How do Jewish groups welcome Afghan refugees? With a Muslim caseworker.
When a refugee family arrived from Afghanistan to their first apartment in Chicago, a case worker from a local Jewish social services agency was there to welcome them. His name? Abdul.
The family was overwhelmed to see their new home fully furnished. As the older boys helped with suitcases, the young daughter ran from room to room, showing her brothers some of the many items waiting for them – stuffed animals native to their homeland and afghan blankets hand-knitted by volunteers with notes of welcome.
Abdul, a young man with a gentle, kind, and positive demeanor, spoke on condition his surname be withheld to protect his family in Afghanistan. He asked that the refugee family not be named to protect their relatives in Afghanistan as well.
Once an Afghan refugee himself, Abdul, who is Muslim, works for the agency, JCFS Chicago, to make the refugees feel at home in their new land. For him, the family’s arrival was the end of a long process that began on Aug. 31, 2021, the day the United States withdrew its last troops from Afghanistan.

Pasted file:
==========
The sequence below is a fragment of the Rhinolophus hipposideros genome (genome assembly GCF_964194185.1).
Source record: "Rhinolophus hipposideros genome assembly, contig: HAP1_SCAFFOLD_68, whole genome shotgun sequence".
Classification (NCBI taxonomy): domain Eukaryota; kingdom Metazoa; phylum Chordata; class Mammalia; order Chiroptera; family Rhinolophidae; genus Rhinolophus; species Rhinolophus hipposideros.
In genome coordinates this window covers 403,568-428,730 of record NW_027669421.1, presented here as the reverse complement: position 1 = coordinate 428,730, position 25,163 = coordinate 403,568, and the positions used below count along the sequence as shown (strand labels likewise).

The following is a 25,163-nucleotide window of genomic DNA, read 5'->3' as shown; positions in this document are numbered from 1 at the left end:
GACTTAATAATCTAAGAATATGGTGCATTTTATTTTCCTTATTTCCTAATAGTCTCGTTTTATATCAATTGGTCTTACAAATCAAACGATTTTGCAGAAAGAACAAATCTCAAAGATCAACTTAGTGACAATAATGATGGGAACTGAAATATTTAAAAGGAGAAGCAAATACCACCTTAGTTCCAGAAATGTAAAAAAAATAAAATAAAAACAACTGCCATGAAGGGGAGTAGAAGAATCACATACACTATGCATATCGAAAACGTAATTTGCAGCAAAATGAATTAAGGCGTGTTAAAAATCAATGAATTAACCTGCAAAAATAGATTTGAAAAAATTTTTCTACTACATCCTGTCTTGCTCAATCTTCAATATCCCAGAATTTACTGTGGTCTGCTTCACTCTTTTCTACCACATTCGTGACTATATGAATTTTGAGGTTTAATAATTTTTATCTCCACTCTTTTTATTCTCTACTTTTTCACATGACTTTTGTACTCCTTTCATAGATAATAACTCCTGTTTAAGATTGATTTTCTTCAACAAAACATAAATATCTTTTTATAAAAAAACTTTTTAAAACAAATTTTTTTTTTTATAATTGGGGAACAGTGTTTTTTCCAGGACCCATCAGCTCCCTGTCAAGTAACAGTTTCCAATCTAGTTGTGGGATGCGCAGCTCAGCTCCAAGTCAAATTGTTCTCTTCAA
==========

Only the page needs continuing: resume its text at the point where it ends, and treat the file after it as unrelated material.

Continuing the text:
As the world watched news reports of refugees crowding the Kabul airport after fleeing their homes, carrying their only possessions, the Jewish community in Chicago leapt into action.
In early January 2022, this family was the first of many Afghan families arriving in Chicago to be helped by the agency. Volunteers from Am Yisrael Conservative Congregation in suburban Northfield, Beth Emet Synagogue in Evanston, as well as several other area synagogues, also pitched in.
The JCFS Chicago employees and Am Yisrael volunteers worked against the clock to make sure accommodations were ready for the arrival of the family of six, which had spent the previous several months at Fort McCoy in Wisconsin.